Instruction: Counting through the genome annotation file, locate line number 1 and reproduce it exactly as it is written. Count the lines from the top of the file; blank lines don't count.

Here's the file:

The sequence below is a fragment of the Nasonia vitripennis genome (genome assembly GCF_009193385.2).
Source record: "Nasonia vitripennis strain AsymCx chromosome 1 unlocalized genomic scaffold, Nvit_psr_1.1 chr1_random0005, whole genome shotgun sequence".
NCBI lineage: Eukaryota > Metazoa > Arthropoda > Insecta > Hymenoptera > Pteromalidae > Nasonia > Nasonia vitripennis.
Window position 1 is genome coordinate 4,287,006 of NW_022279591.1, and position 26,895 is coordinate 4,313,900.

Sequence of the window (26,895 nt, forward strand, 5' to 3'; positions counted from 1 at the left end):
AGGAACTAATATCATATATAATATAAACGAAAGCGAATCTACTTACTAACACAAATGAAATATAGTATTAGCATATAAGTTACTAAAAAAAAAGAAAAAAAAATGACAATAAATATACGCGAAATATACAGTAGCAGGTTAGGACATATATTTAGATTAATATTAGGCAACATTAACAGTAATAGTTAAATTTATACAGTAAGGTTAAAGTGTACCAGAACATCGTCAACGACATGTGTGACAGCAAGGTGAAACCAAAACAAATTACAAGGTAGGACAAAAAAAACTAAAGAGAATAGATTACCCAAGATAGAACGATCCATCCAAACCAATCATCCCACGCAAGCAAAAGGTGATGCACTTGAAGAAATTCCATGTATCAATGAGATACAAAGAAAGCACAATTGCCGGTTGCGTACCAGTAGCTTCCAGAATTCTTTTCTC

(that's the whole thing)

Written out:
The sequence below is a fragment of the Nasonia vitripennis genome (genome assembly GCF_009193385.2).